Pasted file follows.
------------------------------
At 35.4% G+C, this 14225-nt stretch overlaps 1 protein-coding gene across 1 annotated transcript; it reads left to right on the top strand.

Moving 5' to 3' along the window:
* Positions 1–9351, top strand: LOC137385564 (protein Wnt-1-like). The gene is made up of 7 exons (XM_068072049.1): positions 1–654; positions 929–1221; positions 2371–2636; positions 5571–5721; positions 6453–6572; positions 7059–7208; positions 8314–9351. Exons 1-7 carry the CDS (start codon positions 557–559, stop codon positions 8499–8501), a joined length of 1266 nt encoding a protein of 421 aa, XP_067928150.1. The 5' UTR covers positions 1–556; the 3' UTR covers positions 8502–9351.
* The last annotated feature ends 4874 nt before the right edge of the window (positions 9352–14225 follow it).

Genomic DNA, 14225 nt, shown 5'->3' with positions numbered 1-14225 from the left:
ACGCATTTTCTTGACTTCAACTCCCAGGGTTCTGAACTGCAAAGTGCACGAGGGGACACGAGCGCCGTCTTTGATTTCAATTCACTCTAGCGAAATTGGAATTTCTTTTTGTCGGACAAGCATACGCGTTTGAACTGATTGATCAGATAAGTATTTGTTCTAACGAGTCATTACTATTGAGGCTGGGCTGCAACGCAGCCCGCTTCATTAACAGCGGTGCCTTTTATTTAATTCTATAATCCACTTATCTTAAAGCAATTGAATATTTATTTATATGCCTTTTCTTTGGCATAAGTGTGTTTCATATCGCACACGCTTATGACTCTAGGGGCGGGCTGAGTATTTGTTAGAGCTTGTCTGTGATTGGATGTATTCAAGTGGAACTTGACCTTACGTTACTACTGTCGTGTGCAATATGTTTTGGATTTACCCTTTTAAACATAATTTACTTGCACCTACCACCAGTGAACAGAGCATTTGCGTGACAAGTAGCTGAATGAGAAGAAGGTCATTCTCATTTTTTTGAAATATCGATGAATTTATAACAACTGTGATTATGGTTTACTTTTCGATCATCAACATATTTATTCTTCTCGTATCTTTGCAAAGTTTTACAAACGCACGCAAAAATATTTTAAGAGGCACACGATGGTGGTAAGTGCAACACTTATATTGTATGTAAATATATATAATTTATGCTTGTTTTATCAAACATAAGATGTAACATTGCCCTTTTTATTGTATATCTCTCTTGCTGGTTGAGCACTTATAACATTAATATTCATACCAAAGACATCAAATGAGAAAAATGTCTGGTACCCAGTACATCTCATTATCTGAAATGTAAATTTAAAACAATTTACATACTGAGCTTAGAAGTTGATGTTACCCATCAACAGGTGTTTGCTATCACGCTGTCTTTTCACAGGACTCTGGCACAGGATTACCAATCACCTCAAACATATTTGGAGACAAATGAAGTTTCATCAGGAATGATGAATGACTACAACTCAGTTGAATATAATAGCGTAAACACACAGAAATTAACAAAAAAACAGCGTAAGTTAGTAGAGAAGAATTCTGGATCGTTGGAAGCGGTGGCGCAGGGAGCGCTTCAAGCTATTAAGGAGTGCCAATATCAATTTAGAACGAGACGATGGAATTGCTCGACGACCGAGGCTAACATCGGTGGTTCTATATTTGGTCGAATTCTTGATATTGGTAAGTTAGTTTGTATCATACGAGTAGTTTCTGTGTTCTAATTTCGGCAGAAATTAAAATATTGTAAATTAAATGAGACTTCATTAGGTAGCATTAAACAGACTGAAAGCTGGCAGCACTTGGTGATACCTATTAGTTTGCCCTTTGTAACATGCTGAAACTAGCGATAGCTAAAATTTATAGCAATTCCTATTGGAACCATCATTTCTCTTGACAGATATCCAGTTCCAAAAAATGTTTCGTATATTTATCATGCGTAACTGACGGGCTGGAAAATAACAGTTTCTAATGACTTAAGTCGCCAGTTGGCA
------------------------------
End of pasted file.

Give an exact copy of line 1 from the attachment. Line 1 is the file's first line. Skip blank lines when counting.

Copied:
At 35.4% G+C, this 14225-nt stretch overlaps 1 protein-coding gene across 1 annotated transcript; it reads left to right on the top strand.